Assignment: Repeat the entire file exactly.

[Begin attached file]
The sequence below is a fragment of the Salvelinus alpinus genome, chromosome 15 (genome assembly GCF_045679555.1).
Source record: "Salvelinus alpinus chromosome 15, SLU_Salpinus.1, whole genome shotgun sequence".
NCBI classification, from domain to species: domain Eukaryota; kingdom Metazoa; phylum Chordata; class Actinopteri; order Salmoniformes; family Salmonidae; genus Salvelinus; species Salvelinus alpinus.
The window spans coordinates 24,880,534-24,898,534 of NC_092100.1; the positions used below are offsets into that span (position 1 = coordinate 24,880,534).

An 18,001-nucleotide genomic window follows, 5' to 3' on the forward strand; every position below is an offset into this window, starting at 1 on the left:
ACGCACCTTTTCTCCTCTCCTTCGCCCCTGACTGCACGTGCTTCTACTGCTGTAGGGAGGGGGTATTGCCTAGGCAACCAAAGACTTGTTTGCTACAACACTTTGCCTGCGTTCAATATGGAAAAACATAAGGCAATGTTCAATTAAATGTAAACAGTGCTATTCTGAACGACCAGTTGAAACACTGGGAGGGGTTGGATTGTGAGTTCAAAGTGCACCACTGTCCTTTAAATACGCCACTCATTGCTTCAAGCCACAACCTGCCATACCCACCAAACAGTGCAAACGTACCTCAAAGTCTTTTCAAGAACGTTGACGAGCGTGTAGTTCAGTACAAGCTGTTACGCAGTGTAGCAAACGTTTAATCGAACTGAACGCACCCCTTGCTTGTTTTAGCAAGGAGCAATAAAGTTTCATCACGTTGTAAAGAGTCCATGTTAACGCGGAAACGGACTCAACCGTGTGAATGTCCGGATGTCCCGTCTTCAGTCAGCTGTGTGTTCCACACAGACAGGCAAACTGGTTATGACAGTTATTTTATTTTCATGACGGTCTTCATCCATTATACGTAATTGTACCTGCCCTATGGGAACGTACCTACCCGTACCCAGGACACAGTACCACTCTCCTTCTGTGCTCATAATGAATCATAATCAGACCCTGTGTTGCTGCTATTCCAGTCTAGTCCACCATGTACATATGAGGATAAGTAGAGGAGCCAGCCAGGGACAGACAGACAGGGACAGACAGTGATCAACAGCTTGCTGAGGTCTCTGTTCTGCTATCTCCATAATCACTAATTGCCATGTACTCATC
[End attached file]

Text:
The sequence below is a fragment of the Salvelinus alpinus genome, chromosome 15 (genome assembly GCF_045679555.1).
Source record: "Salvelinus alpinus chromosome 15, SLU_Salpinus.1, whole genome shotgun sequence".
NCBI classification, from domain to species: domain Eukaryota; kingdom Metazoa; phylum Chordata; class Actinopteri; order Salmoniformes; family Salmonidae; genus Salvelinus; species Salvelinus alpinus.
The window spans coordinates 24,880,534-24,898,534 of NC_092100.1; the positions used below are offsets into that span (position 1 = coordinate 24,880,534).

An 18,001-nucleotide genomic window follows, 5' to 3' on the forward strand; every position below is an offset into this window, starting at 1 on the left:
ACGCACCTTTTCTCCTCTCCTTCGCCCCTGACTGCACGTGCTTCTACTGCTGTAGGGAGGGGGTATTGCCTAGGCAACCAAAGACTTGTTTGCTACAACACTTTGCCTGCGTTCAATATGGAAAAACATAAGGCAATGTTCAATTAAATGTAAACAGTGCTATTCTGAACGACCAGTTGAAACACTGGGAGGGGTTGGATTGTGAGTTCAAAGTGCACCACTGTCCTTTAAATACGCCACTCATTGCTTCAAGCCACAACCTGCCATACCCACCAAACAGTGCAAACGTACCTCAAAGTCTTTTCAAGAACGTTGACGAGCGTGTAGTTCAGTACAAGCTGTTACGCAGTGTAGCAAACGTTTAATCGAACTGAACGCACCCCTTGCTTGTTTTAGCAAGGAGCAATAAAGTTTCATCACGTTGTAAAGAGTCCATGTTAACGCGGAAACGGACTCAACCGTGTGAATGTCCGGATGTCCCGTCTTCAGTCAGCTGTGTGTTCCACACAGACAGGCAAACTGGTTATGACAGTTATTTTATTTTCATGACGGTCTTCATCCATTATACGTAATTGTACCTGCCCTATGGGAACGTACCTACCCGTACCCAGGACACAGTACCACTCTCCTTCTGTGCTCATAATGAATCATAATCAGACCCTGTGTTGCTGCTATTCCAGTCTAGTCCACCATGTACATATGAGGATAAGTAGAGGAGCCAGCCAGGGACAGACAGACAGGGACAGACAGTGATCAACAGCTTGCTGAGGTCTCTGTTCTGCTATCTCCATAATCACTAATTGCCATGTACTCATC